‘The Dhamma alone is the King of Kings.’ (The Gradual Sayings III.114)



3. The Agganna Sutta / On Knowledge of Beginnings

http://www.buddhistinformation.com/ida_b_wells_memorial_sutra_library/agganna_sutta.htm

Thus have I heard. Once the Lord was staying at Savatthi, at the mansion of Migara’s mother in the East Park. And at that time Vasettha and Bharadvaja were living among the monks, hoping to become monks themselves. And in the evening, the Lord rose from his secluded meditation and came out of the mansion, and started walking up and down in its shade.

Vasettha noticed this and he said to Bharadvaja: ‘Friend Bharadvaja, the Lord has come out and is walking up and down. Let us approach him. We might be fortunate enough to hear a talk on Dhamma from the lord himself.’ Yes, indeed,’ said Bharadvaja, so they went up to the lord, saluted him, and fell into step with him.

Then the lord said to Vasettha: ‘Vasettha, you two are Brahmins born and bred, and you have gone forth from the household life into homelessness from Brahmin families. Do not the Brahmins revile and abuse you?’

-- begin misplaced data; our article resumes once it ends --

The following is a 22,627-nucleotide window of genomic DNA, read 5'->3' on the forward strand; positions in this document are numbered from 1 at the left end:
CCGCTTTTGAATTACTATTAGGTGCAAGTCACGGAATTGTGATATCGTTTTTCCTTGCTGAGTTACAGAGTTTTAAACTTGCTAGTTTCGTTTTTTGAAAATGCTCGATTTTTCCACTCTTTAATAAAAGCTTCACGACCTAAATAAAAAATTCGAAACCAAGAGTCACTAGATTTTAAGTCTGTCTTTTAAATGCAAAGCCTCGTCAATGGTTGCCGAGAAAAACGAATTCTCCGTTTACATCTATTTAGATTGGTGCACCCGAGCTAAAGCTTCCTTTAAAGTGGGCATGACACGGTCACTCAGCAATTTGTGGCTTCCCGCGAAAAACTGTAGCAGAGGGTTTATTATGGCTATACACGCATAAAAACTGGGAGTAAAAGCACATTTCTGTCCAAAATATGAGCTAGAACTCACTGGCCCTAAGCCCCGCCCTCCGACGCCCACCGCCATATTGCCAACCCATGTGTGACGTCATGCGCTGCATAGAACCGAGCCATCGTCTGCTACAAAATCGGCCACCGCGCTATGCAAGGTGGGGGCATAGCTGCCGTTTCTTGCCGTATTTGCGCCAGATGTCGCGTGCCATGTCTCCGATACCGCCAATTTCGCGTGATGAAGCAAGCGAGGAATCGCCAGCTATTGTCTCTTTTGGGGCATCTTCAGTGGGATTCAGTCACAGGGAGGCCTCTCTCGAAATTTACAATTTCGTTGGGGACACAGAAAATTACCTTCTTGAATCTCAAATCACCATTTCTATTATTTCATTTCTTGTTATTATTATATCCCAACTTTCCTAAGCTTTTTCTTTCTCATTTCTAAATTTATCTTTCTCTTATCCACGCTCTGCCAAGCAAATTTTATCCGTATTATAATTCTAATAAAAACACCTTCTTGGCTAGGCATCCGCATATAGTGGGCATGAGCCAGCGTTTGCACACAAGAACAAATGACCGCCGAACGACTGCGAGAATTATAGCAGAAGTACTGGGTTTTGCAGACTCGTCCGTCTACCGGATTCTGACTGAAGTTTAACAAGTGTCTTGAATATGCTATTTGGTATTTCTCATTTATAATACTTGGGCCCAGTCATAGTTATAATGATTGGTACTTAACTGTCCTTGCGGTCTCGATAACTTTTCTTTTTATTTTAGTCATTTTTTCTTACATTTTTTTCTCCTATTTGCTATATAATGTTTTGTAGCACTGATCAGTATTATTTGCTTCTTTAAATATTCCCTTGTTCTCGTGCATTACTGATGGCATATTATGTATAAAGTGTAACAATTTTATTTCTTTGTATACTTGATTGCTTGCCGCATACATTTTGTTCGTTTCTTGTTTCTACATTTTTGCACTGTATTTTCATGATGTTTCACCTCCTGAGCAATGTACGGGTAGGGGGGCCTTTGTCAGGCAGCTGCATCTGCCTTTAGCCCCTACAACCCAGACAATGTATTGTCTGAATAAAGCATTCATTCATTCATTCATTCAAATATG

‘Indeed, lord, the Brahmins do revile and abuse us. They don’t hold back with their usual flood of reproaches.’

‘Well, Vasettha, what kind of reproaches do they fling at you?’

‘Lord, what the Brahmins say is this, "The Brahmins caste is the highest caste—other castes are base; the Brahmin caste is fair, other castes are dark; Brahmins are purified, non-Brahmins are not, the Brahmins are the true children of Brahma, [1] born from his mouth, born of Brahma, heirs of Brahma. And you, you have deserted the highest class and gone over to the base class of shave-ling petty ascetics, servants, dark fellows born of Brahma’s Foot! It’s not right, it’s not proper for you to mix with such people!" That is the way the Brahmins abuse us, lord.’